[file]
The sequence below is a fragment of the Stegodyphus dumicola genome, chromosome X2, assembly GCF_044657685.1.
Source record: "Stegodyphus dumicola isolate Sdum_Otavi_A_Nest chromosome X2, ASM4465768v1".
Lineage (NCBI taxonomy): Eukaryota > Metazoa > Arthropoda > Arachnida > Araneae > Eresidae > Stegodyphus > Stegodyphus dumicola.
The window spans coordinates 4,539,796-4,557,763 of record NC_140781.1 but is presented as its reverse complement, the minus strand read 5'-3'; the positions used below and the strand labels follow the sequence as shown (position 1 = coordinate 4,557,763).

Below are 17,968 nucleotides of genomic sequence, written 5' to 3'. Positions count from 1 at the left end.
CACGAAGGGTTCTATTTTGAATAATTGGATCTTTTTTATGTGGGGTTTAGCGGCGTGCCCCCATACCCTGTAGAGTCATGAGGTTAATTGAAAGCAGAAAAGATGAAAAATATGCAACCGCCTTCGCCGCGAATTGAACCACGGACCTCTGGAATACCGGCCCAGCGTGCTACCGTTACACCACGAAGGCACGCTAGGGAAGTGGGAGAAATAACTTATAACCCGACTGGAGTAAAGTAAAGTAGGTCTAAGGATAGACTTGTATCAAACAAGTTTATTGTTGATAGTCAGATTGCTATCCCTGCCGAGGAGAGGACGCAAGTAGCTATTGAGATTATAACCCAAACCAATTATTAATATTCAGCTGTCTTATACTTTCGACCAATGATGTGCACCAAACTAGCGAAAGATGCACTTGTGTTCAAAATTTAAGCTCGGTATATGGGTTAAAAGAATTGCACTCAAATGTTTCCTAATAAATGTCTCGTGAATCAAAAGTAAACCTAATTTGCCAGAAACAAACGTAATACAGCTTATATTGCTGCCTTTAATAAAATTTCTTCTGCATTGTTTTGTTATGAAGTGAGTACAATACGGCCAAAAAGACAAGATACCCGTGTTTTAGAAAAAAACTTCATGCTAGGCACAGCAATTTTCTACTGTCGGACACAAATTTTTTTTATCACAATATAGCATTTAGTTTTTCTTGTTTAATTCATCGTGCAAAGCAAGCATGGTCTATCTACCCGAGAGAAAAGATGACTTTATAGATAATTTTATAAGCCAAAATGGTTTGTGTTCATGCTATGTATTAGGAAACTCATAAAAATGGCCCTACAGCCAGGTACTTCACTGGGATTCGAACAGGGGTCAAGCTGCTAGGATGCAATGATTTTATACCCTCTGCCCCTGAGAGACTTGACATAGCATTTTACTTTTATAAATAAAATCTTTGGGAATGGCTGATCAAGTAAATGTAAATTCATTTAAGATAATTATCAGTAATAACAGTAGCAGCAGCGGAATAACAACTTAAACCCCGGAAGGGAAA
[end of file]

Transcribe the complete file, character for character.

The sequence below is a fragment of the Stegodyphus dumicola genome, chromosome X2, assembly GCF_044657685.1.
Source record: "Stegodyphus dumicola isolate Sdum_Otavi_A_Nest chromosome X2, ASM4465768v1".
Lineage (NCBI taxonomy): Eukaryota > Metazoa > Arthropoda > Arachnida > Araneae > Eresidae > Stegodyphus > Stegodyphus dumicola.
The window spans coordinates 4,539,796-4,557,763 of record NC_140781.1 but is presented as its reverse complement, the minus strand read 5'-3'; the positions used below and the strand labels follow the sequence as shown (position 1 = coordinate 4,557,763).

Below are 17,968 nucleotides of genomic sequence, written 5' to 3'. Positions count from 1 at the left end.
CACGAAGGGTTCTATTTTGAATAATTGGATCTTTTTTATGTGGGGTTTAGCGGCGTGCCCCCATACCCTGTAGAGTCATGAGGTTAATTGAAAGCAGAAAAGATGAAAAATATGCAACCGCCTTCGCCGCGAATTGAACCACGGACCTCTGGAATACCGGCCCAGCGTGCTACCGTTACACCACGAAGGCACGCTAGGGAAGTGGGAGAAATAACTTATAACCCGACTGGAGTAAAGTAAAGTAGGTCTAAGGATAGACTTGTATCAAACAAGTTTATTGTTGATAGTCAGATTGCTATCCCTGCCGAGGAGAGGACGCAAGTAGCTATTGAGATTATAACCCAAACCAATTATTAATATTCAGCTGTCTTATACTTTCGACCAATGATGTGCACCAAACTAGCGAAAGATGCACTTGTGTTCAAAATTTAAGCTCGGTATATGGGTTAAAAGAATTGCACTCAAATGTTTCCTAATAAATGTCTCGTGAATCAAAAGTAAACCTAATTTGCCAGAAACAAACGTAATACAGCTTATATTGCTGCCTTTAATAAAATTTCTTCTGCATTGTTTTGTTATGAAGTGAGTACAATACGGCCAAAAAGACAAGATACCCGTGTTTTAGAAAAAAACTTCATGCTAGGCACAGCAATTTTCTACTGTCGGACACAAATTTTTTTTATCACAATATAGCATTTAGTTTTTCTTGTTTAATTCATCGTGCAAAGCAAGCATGGTCTATCTACCCGAGAGAAAAGATGACTTTATAGATAATTTTATAAGCCAAAATGGTTTGTGTTCATGCTATGTATTAGGAAACTCATAAAAATGGCCCTACAGCCAGGTACTTCACTGGGATTCGAACAGGGGTCAAGCTGCTAGGATGCAATGATTTTATACCCTCTGCCCCTGAGAGACTTGACATAGCATTTTACTTTTATAAATAAAATCTTTGGGAATGGCTGATCAAGTAAATGTAAATTCATTTAAGATAATTATCAGTAATAACAGTAGCAGCAGCGGAATAACAACTTAAACCCCGGAAGGGAAA